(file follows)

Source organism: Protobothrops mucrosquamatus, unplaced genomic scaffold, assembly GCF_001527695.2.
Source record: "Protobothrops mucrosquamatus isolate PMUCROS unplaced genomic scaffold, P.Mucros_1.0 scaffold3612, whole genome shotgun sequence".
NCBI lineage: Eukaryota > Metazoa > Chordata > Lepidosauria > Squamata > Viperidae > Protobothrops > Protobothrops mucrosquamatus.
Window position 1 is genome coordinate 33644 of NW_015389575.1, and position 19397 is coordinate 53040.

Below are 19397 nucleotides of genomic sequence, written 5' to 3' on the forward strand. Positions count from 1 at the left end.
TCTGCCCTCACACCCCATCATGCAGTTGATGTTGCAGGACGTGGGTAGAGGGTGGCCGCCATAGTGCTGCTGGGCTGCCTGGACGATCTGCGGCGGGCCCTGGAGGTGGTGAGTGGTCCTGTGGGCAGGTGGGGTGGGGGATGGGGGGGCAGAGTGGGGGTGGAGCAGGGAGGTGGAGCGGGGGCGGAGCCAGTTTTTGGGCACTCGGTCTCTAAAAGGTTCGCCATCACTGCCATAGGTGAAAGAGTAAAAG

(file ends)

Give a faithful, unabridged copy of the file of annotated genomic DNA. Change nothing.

Source organism: Protobothrops mucrosquamatus, unplaced genomic scaffold, assembly GCF_001527695.2.
Source record: "Protobothrops mucrosquamatus isolate PMUCROS unplaced genomic scaffold, P.Mucros_1.0 scaffold3612, whole genome shotgun sequence".
NCBI lineage: Eukaryota > Metazoa > Chordata > Lepidosauria > Squamata > Viperidae > Protobothrops > Protobothrops mucrosquamatus.
Window position 1 is genome coordinate 33644 of NW_015389575.1, and position 19397 is coordinate 53040.

Below are 19397 nucleotides of genomic sequence, written 5' to 3' on the forward strand. Positions count from 1 at the left end.
TCTGCCCTCACACCCCATCATGCAGTTGATGTTGCAGGACGTGGGTAGAGGGTGGCCGCCATAGTGCTGCTGGGCTGCCTGGACGATCTGCGGCGGGCCCTGGAGGTGGTGAGTGGTCCTGTGGGCAGGTGGGGTGGGGGATGGGGGGGCAGAGTGGGGGTGGAGCAGGGAGGTGGAGCGGGGGCGGAGCCAGTTTTTGGGCACTCGGTCTCTAAAAGGTTCGCCATCACTGCCATAGGTGAAAGAGTAAAAG